Yahoo is cutting about 4 per cent of its workforce in the second big round of layoffs under Carol Bartz, chief executive, who is continuing to streamline operations as revenue stagnates.
The Silicon Valley web content company began notifying affected employees on Tuesday. With staff numbering 14,100 at the last count, the reduction means about 560 people will lose their jobs.
Ms Bartz laid off a similar number a few months after she joined Yahoo in January 2009, saying towards the end of that year that no more job cuts were planned.
Since then, though, the economic recovery has failed to lift Yahoo as much as its competitors in terms of internet advertising. Yahoo’s total revenues have come in at $1.6bn for each of the past three-quarters.
The reductions are in stark contrast to the behaviour of Yahoo’s Northern California rivals. Google recently announced cash bonuses and a 10 per cent pay increase for all employees, and other groups are bidding fiercely to recruit and retain key talent in areas of expertise such as wireless technology.
While online ad spending is growing overall, Yahoo’s share of the market is in decline. In display ads, where the company is strongest, it will have about 16.2 per cent of the US market in 2010, according to eMarketer, down from 16.5 per cent in 2009.
Meanwhile, rivals are booming. Facebook is projected to have a 9.4 per cent share of the US market this year, from 6.6 per cent last year. Google, which already dominates search-based text ads, is expected to increase its share to 6.7 per cent in 2010 from 4.7 per cent in 2009.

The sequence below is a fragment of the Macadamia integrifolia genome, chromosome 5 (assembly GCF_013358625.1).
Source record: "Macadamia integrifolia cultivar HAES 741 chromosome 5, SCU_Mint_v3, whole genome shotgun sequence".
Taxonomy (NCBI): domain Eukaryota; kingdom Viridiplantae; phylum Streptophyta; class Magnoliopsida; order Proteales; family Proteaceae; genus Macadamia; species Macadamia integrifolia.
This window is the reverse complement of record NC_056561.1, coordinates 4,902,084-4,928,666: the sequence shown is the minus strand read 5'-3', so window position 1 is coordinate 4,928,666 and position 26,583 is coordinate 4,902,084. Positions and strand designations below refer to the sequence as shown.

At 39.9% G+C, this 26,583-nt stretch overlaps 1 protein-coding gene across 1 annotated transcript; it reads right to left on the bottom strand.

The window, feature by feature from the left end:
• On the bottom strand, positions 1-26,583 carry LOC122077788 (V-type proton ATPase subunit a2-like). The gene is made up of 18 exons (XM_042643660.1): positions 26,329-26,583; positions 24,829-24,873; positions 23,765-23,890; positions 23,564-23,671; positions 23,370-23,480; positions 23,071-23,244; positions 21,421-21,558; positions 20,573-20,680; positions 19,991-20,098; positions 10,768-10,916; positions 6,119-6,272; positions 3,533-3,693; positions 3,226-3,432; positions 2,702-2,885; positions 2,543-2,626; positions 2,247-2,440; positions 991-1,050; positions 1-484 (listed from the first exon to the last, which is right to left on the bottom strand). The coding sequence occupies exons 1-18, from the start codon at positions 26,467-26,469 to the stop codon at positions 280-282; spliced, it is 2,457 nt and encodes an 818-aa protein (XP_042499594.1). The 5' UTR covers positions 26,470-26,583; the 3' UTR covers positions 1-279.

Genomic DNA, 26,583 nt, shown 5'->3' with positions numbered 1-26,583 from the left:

A basic problem for Yahoo has been the declining amount of time most users stay on its pages and view ads. The audience is shifting to social networks and more interactive services, including Facebook and Twitter.
Ms Bartz has responded by outsourcing automated search results to Microsoft and by trying to build the brand in emerging markets, where it is cheaper to operate and brand loyalty can be established early on, with big potential for growth. Internally, she has overhauled the disparate technology platforms on which Yahoo’s popular news, finance, sports and other pages operated in various markets.
The company says it will continue to hire in newer priority areas, including mobile services, locally-tailored content and additional social capabilities.
In a statement, the company said: “Today’s personnel changes are part of our ongoing strategy to best position Yahoo for revenue growth and margin expansion and to support our strategy to deliver differentiated products to the marketplace.”